Through these past four years, I’ve noticed that something was off, but I didn’t really know what it was because mental health wasn’t talked about as I grew up through elementary school. Even in my home, even in middle school, it was never something that was really talked about. 
I remember having panic attacks when I was little in kindergarten right before school would start, and random things here and there. But it was so spread out. It wasn’t something that my parents were concerned about, or even I was concerned about. But then as I was getting older and got into social media, I came across mental health and I started looking into it. I found out about seasonal depression, and that’s when I started learning about [mental illness] and realized something is not right. I was talking to a friend who had been going to therapy and she was like, ‘I really think you should get some help.’ 
Now I go to therapy regularly, and as someone who is on medication, there’s no shame in being on medication and there’s no shame in being real if someone asks you how you are doing. Don’t be afraid to open up to someone! To reach out for help in any way, whether you’re calling a hotline or talking to your parents about going to see someone, is okay. I thought the crisis hotline was that you’re calling 911 and they’re sending you to a mental hospital. [I learned] that is not the case, far from it. I think by making people aware of that hotline, people won’t be afraid to do that.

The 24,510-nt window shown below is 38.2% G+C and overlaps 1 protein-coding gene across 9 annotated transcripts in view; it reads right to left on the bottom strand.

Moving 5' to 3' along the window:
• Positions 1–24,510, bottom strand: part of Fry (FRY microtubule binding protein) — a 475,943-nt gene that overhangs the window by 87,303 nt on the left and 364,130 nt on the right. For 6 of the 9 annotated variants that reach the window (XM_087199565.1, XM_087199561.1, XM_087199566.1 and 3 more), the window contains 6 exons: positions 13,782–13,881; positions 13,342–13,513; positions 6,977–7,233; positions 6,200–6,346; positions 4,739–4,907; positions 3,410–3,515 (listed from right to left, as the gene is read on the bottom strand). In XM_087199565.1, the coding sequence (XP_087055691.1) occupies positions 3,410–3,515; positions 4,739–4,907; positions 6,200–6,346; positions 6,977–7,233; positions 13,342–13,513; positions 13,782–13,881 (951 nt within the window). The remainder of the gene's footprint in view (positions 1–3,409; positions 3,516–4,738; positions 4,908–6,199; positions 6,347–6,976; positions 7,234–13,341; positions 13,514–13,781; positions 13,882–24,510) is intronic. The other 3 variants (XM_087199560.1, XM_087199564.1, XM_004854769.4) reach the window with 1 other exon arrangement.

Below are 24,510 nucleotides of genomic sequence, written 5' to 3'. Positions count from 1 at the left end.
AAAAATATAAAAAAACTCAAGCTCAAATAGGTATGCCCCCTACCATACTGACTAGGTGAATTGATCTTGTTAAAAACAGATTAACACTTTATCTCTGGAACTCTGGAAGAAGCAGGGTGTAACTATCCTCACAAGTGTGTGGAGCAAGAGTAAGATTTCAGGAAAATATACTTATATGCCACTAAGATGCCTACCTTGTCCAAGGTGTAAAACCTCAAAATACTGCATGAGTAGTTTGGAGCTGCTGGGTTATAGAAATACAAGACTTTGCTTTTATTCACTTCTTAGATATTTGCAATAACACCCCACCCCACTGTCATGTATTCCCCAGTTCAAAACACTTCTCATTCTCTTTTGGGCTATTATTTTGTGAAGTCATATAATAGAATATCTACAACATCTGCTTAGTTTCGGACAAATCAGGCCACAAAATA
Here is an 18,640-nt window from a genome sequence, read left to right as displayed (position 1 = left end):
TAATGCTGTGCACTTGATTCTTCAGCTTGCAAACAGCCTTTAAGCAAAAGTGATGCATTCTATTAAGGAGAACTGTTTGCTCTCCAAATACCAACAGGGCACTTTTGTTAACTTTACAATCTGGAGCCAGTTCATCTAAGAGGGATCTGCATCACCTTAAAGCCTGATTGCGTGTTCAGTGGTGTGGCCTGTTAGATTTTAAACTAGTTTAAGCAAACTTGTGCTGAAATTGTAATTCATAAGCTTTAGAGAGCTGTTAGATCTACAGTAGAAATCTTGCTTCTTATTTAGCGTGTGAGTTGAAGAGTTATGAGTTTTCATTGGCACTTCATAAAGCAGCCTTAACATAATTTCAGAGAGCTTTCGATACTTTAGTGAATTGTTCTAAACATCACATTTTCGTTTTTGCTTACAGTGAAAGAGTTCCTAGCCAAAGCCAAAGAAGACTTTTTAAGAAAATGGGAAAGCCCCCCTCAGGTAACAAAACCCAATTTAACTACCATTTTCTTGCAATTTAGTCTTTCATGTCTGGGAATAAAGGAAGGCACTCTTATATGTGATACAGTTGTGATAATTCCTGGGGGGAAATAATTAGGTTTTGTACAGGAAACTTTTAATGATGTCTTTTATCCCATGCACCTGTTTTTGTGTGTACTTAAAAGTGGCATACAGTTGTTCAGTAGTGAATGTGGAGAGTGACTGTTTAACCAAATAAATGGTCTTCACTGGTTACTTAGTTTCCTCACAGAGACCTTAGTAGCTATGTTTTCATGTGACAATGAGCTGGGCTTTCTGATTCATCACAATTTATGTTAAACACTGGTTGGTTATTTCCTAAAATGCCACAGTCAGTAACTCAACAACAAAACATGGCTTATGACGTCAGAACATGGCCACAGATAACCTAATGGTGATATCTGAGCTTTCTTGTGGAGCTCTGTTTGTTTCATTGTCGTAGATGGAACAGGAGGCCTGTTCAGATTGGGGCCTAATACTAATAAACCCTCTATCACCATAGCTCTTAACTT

At the end of the day, we’re all human. We’re not perfect, and we’re who we are for a reason. Embrace that and use that to help others and help you learn about yourself. 
— Quinn